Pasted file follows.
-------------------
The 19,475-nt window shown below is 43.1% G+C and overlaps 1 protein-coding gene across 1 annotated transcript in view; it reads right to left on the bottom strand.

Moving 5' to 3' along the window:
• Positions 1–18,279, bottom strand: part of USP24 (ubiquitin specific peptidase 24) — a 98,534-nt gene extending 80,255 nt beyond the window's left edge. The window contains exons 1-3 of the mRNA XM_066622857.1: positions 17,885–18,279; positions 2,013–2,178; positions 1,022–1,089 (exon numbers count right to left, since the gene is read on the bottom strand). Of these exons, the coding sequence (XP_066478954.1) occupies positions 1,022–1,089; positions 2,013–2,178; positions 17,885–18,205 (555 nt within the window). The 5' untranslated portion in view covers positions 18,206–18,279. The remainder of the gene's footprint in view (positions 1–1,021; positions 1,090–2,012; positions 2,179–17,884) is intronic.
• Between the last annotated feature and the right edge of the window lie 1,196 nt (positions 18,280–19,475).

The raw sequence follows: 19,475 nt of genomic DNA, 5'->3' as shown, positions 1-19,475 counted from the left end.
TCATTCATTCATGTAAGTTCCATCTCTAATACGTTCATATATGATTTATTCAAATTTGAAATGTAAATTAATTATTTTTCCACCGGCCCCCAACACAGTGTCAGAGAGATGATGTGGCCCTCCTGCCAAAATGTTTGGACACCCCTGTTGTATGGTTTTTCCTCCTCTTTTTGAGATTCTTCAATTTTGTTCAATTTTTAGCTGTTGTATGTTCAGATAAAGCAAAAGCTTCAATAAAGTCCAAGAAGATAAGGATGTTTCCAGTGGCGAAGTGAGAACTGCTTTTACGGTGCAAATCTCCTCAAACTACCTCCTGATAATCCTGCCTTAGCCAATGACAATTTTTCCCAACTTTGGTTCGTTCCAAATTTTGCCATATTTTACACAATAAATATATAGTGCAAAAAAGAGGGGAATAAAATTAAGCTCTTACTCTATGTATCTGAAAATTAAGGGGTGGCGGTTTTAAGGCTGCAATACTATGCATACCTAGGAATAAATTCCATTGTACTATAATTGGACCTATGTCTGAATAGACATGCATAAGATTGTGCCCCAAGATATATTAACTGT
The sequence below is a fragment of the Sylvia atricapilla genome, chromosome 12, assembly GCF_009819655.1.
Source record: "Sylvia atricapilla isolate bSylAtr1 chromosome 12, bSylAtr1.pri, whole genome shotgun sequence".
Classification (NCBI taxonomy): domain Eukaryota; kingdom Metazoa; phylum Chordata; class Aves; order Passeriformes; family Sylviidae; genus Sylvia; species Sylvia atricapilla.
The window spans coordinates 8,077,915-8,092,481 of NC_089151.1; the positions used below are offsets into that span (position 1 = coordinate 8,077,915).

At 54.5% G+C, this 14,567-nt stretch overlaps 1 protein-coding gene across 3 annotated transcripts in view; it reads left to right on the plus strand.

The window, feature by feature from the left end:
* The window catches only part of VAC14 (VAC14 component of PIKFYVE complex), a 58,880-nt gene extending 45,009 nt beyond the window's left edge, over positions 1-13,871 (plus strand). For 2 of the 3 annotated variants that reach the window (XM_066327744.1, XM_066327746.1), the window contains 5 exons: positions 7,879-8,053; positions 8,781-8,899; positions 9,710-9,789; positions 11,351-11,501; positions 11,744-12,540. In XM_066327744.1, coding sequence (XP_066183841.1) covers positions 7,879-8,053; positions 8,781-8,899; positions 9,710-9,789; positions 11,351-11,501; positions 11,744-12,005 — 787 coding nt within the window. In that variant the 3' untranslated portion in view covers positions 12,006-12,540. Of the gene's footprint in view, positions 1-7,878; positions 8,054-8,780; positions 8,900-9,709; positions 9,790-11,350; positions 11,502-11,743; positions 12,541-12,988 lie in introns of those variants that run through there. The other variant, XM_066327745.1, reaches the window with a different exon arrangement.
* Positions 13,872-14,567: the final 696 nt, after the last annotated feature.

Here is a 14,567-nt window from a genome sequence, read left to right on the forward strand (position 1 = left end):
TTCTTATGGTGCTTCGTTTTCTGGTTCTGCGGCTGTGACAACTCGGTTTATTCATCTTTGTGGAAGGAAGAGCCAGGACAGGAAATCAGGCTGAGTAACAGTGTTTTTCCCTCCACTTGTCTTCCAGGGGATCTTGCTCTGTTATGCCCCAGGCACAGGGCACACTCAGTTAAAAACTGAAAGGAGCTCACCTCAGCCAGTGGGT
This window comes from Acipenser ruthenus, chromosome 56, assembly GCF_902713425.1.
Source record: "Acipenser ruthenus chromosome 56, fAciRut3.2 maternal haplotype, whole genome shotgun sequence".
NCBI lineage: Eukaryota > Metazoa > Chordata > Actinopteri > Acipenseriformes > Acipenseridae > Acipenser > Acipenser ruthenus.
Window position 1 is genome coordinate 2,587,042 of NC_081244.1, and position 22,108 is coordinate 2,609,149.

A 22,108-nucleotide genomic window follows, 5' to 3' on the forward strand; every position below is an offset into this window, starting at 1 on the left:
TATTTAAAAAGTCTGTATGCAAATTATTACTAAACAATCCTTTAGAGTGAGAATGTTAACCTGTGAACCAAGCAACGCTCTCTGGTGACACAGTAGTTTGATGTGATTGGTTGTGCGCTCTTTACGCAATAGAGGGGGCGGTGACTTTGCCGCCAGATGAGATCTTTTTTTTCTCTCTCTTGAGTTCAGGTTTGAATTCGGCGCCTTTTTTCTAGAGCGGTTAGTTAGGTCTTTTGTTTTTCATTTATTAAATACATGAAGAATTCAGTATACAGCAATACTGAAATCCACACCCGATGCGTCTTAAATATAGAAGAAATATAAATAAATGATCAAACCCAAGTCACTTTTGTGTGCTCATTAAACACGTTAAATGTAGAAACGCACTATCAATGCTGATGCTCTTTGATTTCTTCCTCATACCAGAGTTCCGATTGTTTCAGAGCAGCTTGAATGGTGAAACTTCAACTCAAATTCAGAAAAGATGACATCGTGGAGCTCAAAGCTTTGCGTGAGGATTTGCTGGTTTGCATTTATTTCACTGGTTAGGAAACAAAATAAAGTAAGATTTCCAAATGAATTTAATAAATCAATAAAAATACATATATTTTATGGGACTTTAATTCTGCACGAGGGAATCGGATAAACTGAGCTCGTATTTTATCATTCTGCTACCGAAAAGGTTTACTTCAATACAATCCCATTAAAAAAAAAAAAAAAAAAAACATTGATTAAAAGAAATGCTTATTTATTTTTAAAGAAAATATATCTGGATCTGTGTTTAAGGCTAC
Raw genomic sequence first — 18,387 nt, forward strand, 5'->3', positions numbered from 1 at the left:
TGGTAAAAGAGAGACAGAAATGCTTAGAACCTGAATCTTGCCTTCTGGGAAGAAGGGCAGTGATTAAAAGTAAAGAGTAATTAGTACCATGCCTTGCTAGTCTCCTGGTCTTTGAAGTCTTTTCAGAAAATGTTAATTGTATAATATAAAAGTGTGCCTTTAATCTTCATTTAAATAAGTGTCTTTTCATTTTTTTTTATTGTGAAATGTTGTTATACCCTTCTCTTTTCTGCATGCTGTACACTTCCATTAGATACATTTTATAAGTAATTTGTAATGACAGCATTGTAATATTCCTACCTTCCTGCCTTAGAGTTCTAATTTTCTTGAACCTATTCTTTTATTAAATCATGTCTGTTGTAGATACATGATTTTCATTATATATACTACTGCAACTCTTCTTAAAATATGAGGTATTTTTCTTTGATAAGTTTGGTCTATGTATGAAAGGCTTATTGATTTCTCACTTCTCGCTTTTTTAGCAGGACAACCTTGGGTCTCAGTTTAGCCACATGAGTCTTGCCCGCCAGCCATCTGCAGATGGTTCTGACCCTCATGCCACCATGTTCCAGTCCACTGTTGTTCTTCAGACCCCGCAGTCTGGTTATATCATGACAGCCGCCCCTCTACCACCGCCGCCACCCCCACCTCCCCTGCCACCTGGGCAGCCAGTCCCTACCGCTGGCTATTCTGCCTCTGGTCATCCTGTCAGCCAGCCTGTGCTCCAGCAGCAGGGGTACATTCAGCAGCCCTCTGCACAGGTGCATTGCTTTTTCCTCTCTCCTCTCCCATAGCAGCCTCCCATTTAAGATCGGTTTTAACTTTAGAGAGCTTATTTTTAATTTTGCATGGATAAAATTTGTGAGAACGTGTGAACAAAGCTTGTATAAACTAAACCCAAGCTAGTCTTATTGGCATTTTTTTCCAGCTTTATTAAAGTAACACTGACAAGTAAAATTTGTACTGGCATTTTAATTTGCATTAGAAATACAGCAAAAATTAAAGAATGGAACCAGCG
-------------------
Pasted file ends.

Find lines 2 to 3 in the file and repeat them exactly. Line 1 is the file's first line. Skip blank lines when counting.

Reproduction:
Moving 5' to 3' along the window:
• Positions 1–18,279, bottom strand: part of USP24 (ubiquitin specific peptidase 24) — a 98,534-nt gene extending 80,255 nt beyond the window's left edge. The window contains exons 1-3 of the mRNA XM_066622857.1: positions 17,885–18,279; positions 2,013–2,178; positions 1,022–1,089 (exon numbers count right to left, since the gene is read on the bottom strand). Of these exons, the coding sequence (XP_066478954.1) occupies positions 1,022–1,089; positions 2,013–2,178; positions 17,885–18,205 (555 nt within the window). The 5' untranslated portion in view covers positions 18,206–18,279. The remainder of the gene's footprint in view (positions 1–1,021; positions 1,090–2,012; positions 2,179–17,884) is intronic.